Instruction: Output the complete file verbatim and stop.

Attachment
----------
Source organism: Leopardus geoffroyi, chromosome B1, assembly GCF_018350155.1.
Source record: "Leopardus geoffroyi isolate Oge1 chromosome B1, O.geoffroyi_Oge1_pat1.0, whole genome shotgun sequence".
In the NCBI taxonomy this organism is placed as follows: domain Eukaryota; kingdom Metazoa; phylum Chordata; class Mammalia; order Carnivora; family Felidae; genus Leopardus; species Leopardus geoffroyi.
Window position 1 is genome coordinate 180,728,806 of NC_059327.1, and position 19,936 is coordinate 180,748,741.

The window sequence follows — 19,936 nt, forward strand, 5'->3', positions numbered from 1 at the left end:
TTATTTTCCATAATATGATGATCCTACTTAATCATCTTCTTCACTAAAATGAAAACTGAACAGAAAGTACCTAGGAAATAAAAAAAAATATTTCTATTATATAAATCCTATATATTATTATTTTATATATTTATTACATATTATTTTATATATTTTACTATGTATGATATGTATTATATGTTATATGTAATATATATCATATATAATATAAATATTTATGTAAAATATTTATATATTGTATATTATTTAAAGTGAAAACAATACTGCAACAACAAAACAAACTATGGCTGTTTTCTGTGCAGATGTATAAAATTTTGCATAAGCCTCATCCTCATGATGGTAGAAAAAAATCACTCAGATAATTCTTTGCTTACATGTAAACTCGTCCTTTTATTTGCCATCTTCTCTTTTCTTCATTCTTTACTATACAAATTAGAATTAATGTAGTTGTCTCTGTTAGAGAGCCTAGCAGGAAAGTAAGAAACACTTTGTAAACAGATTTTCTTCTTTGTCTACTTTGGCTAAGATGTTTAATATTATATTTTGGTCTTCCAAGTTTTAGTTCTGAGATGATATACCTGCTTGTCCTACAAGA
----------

Source organism: Leopardus geoffroyi, chromosome B1, assembly GCF_018350155.1.
Source record: "Leopardus geoffroyi isolate Oge1 chromosome B1, O.geoffroyi_Oge1_pat1.0, whole genome shotgun sequence".
In the NCBI taxonomy this organism is placed as follows: domain Eukaryota; kingdom Metazoa; phylum Chordata; class Mammalia; order Carnivora; family Felidae; genus Leopardus; species Leopardus geoffroyi.
Window position 1 is genome coordinate 180,728,806 of NC_059327.1, and position 19,936 is coordinate 180,748,741.

The window sequence follows — 19,936 nt, forward strand, 5'->3', positions numbered from 1 at the left end:
TTATTTTCCATAATATGATGATCCTACTTAATCATCTTCTTCACTAAAATGAAAACTGAACAGAAAGTACCTAGGAAATAAAAAAAAATATTTCTATTATATAAATCCTATATATTATTATTTTATATATTTATTACATATTATTTTATATATTTTACTATGTATGATATGTATTATATGTTATATGTAATATATATCATATATAATATAAATATTTATGTAAAATATTTATATATTGTATATTATTTAAAGTGAAAACAATACTGCAACAACAAAACAAACTATGGCTGTTTTCTGTGCAGATGTATAAAATTTTGCATAAGCCTCATCCTCATGATGGTAGAAAAAAATCACTCAGATAATTCTTTGCTTACATGTAAACTCGTCCTTTTATTTGCCATCTTCTCTTTTCTTCATTCTTTACTATACAAATTAGAATTAATGTAGTTGTCTCTGTTAGAGAGCCTAGCAGGAAAGTAAGAAACACTTTGTAAACAGATTTTCTTCTTTGTCTACTTTGGCTAAGATGTTTAATATTATATTTTGGTCTTCCAAGTTTTAGTTCTGAGATGATATACCTGCTTGTCCTACAAGA